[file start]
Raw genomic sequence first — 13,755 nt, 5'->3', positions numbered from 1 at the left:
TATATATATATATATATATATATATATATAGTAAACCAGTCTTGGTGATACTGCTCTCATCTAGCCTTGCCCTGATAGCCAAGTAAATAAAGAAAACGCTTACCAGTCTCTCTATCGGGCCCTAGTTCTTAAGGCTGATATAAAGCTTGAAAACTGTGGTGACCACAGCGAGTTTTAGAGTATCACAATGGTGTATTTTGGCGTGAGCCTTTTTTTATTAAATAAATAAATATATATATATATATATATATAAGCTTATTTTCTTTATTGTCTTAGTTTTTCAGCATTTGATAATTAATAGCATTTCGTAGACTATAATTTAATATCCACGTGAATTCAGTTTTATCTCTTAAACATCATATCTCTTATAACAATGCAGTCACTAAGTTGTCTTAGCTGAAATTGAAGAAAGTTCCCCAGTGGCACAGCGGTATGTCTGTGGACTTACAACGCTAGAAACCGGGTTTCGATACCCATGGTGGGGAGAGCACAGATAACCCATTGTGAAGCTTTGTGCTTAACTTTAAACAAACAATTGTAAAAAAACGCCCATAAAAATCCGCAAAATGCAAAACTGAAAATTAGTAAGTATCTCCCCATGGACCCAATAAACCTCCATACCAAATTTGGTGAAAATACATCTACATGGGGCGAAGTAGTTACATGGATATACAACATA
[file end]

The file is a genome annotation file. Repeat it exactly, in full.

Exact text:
Raw genomic sequence first — 13,755 nt, 5'->3', positions numbered from 1 at the left:
TATATATATATATATATATATATATATATAGTAAACCAGTCTTGGTGATACTGCTCTCATCTAGCCTTGCCCTGATAGCCAAGTAAATAAAGAAAACGCTTACCAGTCTCTCTATCGGGCCCTAGTTCTTAAGGCTGATATAAAGCTTGAAAACTGTGGTGACCACAGCGAGTTTTAGAGTATCACAATGGTGTATTTTGGCGTGAGCCTTTTTTTATTAAATAAATAAATATATATATATATATATATATAAGCTTATTTTCTTTATTGTCTTAGTTTTTCAGCATTTGATAATTAATAGCATTTCGTAGACTATAATTTAATATCCACGTGAATTCAGTTTTATCTCTTAAACATCATATCTCTTATAACAATGCAGTCACTAAGTTGTCTTAGCTGAAATTGAAGAAAGTTCCCCAGTGGCACAGCGGTATGTCTGTGGACTTACAACGCTAGAAACCGGGTTTCGATACCCATGGTGGGGAGAGCACAGATAACCCATTGTGAAGCTTTGTGCTTAACTTTAAACAAACAATTGTAAAAAAACGCCCATAAAAATCCGCAAAATGCAAAACTGAAAATTAGTAAGTATCTCCCCATGGACCCAATAAACCTCCATACCAAATTTGGTGAAAATACATCTACATGGGGCGAAGTAGTTACATGGATATACAACATA